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Clay County Fair: Built on dreams, tradition

‘World’s Greatest’ County Fair

SPENCER — If not for the big dreams of a group of people more than a century ago, the Clay County Fair may never have achieved the title of “World’s Greatest County Fair.”

The fair only came about in September 1918 after the community took part in various homestead era fairs, ag society expositions, a state high-wheel-bicycle meet, a trotting association and community barbecues and picnics. Records show the first fair of that type took place in Spencer in 1871, just five years after pioneer settlers drove their covered wagons from Wisconsin to Spencer Grove.

It was located where the former administration building was located on the current fairgrounds.

The Clay County Agricultural Board was organized in that time, and in 1879 they announced it would hold its first fair that September, located northwest of Spencer on 30 acres of land. The Board of Supervisors allotted $200 to help build fences and buildings.

Ten years later the fair was successful enough to print a 64-page premium book, offering more than $2,000 in premiums. Both fairs that had been offered in Spencer until that time offered competitions in many areas, including livestock, manufacturing and mercantile displays.

Spencer merchants arranged for a Clay County Fair and Picnic in 1913. It took one steer to feed everyone, and the steer was cooked with the help of a threshing machine steam engine.

Four years later, the Clay County Fair Association completed Articles of Incorporation. The first Clay County Fair, as it is known today, took place in September 1918, just six weeks before the armistice of World War I.

The fair association was incorporated for $18,000. The land was purchased for an additional $12,000 along North Grove Street, currently Fourth Avenue West, where the fair sits today.

First Clay County Fair

The first official fair in 1918 drew more than 30,000 people and took in gate receipts of $16,000. Since World War I was going on, the fair had a military feel, with grounds policed by Iowa National Guard soldiers.

Gov. W. L. Harding visited the first day as a guest of honor. Events from that first fair included a military drill, a trapeze act from Dare Devil Rich and a greased pole climb. It also featured vaudeville acts, pillow fights and wrestling matches, in addition to popular bands of the day.

A funeral of sorts was conducted following the end of 1918 Clay County Fair, with full military honors, including the firing of a farewell salute of three rounds over the remains of that fair.

It was meant to honor the success of the fair, and denote that it was part of Clay County history.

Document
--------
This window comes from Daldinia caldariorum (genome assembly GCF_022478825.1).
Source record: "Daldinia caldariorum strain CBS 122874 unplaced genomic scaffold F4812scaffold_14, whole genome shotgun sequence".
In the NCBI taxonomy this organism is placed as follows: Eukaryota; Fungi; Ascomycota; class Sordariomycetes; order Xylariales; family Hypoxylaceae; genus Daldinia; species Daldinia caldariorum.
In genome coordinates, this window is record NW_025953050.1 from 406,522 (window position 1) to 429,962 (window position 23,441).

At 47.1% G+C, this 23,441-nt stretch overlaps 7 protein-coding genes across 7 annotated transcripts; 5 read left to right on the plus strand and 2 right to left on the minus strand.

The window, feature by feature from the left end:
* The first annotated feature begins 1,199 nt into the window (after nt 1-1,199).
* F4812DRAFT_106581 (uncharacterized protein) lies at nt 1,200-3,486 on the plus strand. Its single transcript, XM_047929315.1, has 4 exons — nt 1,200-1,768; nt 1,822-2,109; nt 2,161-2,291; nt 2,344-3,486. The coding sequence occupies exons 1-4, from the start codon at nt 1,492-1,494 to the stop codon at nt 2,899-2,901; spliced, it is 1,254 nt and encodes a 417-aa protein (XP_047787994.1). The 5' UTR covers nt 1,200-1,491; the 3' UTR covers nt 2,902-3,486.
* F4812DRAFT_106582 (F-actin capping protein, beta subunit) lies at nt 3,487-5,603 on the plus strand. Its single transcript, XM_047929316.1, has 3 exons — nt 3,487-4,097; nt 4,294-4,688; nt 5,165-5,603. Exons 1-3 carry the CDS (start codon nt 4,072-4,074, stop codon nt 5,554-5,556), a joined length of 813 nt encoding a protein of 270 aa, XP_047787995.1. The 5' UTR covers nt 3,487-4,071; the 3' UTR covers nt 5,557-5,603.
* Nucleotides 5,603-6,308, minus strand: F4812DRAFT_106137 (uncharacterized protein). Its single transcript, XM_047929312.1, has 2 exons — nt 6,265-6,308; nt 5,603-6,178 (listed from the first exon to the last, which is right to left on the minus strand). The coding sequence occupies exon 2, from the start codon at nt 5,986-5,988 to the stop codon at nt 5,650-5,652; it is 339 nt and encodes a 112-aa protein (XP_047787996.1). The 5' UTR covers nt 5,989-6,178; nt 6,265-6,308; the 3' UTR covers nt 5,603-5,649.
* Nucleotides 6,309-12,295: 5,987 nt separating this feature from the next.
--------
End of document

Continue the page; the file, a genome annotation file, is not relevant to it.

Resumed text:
The first official Clay County Fair in 1918 was one of 93 fairs that took place around the state that year. It was ranked in several categories, including fifth in ticket sales at the outside gates, sixth in grandstand sales, third in amount of money on hand as of Nov. 1, 1919, and second in profits f the year, beaten only by the Inter-State Fair in Sioux City.

Just three years after it became an official county fair, the press referred to it in 1920 as “Iowa’s Greatest County Fair,” and premium books carried that slogan through the 1928 fair.

The fair was enjoyed by 110,105 people in 1928, and was then deemed the “World’s Greatest County Fair,” just before the Great Depression struck.

Other highlights

The current grandstand was constructed in 1931. Over the years, it has featured artists including Red Skelton, Bob Hope, George Strait, Johnny Cash and Willie Nelson. Music genres that have performed include rock and roll, hard rock and Christian.

Weddings were conducted in front of the grandstand from 1932 to 1938 as the finale to the Hollywood Revue.

The first Clay County Fair Queen, Althea Stuhr, of Everly, was crowned in 1939.

The fair was suspended from 1942 to 1945 due to World War II, and in 1947, the Smoky Mountain Railroad debuted in the KICD building, replacing the featherless chicken display.

New automobiles were showcased under the grandstand following the end of WWII. New buildings were constructed as well, including an indoor show arena with bleachers, 4-H barns for swine and dairy as well as a dormitory, open cattle barn and a National Guard building.

That same year an airfield was laid out on property north of the fairgrounds for the Flying Farmers group. It was a group of men who learned to fly during the war and were honored guests at the fair.

The historic east gate was repaired in 1952. The Commercial Exhibits building was built in 1954, and in 1958, more than 2,000 high school band musicians performed on the fair’s first Band Day.

The fair increased to seven days in 1961, the same year the first rodeo was held.

Attendance surpassed 200,000 for the first time in 1963.

In 1968, the fair was extended to eight days.

The Girls 4-H and Textile buildings opened in 1970.

In 1984, the fairgrounds were damaged by a tornado. Eight years later, in 1992, the Varied Industries Building was constructed. Three years after that, in 1995, the fair saw 300,000 guests for the first time.

The original Grandpa’s Barn was built in 2011, and was made into a permanent structure in 2018.